I've been in the computer industry for a long time -- I was working with
Unix of various flavors long before Linux existed. As a result I've
developed my own ways of working in the Linux environment that are
probably rather different from what most other people do.
Think of these articles as looking over my shoulder while I work and, from
time to time, explain what I'm doing. You may not like the way I do
everything, but you might pick up some interesting tips. If nothing else
it may make you think a little about why you do things the way you've
always done them.
Playing With Multiple Distros
- Setting up a workstation so that you can experiment with multiple
Linux distributions, and even multiple operating systems.
Documents are Directories
- Every web document should be a directory. Why this document is called
Managing Websites (WURM)
- How I use
ssh to manage a sizeable collection of websites and
The Daily Ping
- How I know whether all of my far-flung systems are up and running
happily. Peace of mind in two lines of code.
- How I make backups and keep them safe.
The Project as Website
- You have an open-source software project. Of course, the project has a
website. It also has a CVS source tree, and each developer has a
working directory. Here's why your working directory should be a
website in its own right.
- Backing Up with
- Backups don't have to be time-consuming, complicated, or hard to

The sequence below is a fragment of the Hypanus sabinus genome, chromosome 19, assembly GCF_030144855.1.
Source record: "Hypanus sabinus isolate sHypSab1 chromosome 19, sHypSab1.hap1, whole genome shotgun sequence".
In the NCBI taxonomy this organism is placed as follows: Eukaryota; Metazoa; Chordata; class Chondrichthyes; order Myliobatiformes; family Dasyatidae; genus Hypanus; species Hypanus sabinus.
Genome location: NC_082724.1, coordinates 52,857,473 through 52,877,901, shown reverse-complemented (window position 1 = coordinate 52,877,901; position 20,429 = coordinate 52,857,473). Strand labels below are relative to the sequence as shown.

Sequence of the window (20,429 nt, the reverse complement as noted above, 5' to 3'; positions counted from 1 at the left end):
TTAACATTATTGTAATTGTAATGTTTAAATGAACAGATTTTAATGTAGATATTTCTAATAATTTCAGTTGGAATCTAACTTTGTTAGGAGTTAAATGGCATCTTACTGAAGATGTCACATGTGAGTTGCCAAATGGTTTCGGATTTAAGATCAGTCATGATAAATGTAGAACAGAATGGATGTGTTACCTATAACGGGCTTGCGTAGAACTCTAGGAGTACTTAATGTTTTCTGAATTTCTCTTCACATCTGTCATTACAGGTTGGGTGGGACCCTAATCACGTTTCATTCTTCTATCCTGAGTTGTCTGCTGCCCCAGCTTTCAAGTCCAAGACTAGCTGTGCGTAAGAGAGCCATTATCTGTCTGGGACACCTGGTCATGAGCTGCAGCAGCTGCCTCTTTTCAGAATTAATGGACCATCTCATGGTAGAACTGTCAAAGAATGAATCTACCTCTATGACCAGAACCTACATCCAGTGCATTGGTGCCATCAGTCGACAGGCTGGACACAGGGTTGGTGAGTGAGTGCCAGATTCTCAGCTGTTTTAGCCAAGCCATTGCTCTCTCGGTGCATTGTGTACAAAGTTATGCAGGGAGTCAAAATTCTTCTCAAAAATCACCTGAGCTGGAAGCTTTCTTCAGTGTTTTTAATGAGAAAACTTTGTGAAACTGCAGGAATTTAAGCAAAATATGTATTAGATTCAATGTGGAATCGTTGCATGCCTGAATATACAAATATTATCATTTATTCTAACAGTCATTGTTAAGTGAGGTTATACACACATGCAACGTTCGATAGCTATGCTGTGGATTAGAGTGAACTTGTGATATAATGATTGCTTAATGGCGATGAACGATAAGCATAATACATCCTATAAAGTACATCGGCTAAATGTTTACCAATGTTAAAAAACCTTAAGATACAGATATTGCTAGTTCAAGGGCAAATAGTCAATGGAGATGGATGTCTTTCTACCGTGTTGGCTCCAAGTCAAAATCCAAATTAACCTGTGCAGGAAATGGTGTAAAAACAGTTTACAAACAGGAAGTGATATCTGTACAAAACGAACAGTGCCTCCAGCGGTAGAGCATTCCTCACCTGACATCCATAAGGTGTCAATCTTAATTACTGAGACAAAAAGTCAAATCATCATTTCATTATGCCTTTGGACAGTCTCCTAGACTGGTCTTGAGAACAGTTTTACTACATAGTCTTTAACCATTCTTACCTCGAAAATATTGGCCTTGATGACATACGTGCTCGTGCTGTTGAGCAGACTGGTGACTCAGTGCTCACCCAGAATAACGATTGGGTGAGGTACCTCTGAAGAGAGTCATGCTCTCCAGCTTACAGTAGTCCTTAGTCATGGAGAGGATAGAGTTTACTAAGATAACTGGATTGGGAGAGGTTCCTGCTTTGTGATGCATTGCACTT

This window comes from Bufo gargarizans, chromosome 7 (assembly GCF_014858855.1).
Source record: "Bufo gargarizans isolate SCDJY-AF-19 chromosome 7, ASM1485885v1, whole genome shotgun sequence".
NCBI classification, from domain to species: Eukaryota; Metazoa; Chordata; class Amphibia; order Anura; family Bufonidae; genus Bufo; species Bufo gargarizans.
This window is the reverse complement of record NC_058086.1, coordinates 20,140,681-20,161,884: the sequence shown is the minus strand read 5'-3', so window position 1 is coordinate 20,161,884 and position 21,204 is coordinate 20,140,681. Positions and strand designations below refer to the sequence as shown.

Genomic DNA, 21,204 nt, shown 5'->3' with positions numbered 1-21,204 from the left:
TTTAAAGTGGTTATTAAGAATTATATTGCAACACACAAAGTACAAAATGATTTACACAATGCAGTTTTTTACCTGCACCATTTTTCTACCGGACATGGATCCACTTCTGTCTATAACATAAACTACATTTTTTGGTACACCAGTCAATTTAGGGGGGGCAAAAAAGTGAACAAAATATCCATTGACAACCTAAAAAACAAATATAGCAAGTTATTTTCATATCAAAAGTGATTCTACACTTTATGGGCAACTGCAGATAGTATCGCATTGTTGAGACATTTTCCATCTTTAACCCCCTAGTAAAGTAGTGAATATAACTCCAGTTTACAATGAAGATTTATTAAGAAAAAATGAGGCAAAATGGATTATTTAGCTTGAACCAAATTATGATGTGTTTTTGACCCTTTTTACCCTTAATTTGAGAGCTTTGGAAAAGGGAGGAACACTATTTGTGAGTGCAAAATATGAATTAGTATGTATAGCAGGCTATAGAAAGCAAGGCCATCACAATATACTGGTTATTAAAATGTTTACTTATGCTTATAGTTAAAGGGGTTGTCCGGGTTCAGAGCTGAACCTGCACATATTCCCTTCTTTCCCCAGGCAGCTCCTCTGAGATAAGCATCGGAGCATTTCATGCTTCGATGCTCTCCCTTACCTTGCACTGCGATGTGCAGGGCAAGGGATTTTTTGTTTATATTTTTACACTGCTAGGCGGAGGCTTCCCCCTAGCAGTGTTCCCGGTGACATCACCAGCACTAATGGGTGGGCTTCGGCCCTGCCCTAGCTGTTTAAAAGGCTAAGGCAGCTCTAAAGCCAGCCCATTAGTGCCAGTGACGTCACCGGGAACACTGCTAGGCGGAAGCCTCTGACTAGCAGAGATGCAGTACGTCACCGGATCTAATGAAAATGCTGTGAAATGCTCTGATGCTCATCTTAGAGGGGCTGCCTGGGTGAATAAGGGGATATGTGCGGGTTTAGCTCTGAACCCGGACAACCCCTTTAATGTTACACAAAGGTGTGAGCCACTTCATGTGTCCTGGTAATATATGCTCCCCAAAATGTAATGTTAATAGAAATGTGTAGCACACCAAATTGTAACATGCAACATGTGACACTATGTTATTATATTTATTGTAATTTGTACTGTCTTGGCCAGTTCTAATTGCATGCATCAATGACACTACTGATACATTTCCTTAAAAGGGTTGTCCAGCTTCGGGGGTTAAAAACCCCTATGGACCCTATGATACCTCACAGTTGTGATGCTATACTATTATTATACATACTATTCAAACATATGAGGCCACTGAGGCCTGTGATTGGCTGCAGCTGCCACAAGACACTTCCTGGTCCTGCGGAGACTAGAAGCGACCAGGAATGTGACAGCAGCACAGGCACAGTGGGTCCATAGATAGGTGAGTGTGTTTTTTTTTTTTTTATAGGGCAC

- My X Desktop
- I started using the X Window System back when it was still X Release
10. My desktop, based on
isn't for everyone, but it works for me, and I'm no longer tempted to
spend hours tweaking it. Not very often, anyway.
- Fun with
- It's not just for building software --
make is a
general-purpose engine for applying rules based on dependencies and
- Are You Being Served?
- You want to turn that old PC and a couple of new disk drives into a
file server. Good idea! Now you have to decide what goes onto it,
what doesn't, and where to mount it all.
- Dealing with Disconnection
- You don't have to have a laptop to experience that disconnected
feeling. Sometimes the network is hosed, or the server is feeling
flaky. Sometimes you just need to be alone. And sometimes you have to
move easily between two networks. How I set up a machine so
that it can be part of a network, but doesn't have to
- Home on the Strange
- My browser's 'home page' is something that nobody else would want to
see, and it's not the 'welcome page' of my website. Instead,
it's a page of bookmarks organized the way I organize my (physical)
desk: sprawling piles of cryptic links that put me only a click away
from any site I use on a regular basis.
$Id: how-i-work.html,v 1.10 2006-06-24 03:49:57 steve Exp $
Stephen R. Savitzky
<steve @ theStarport.org>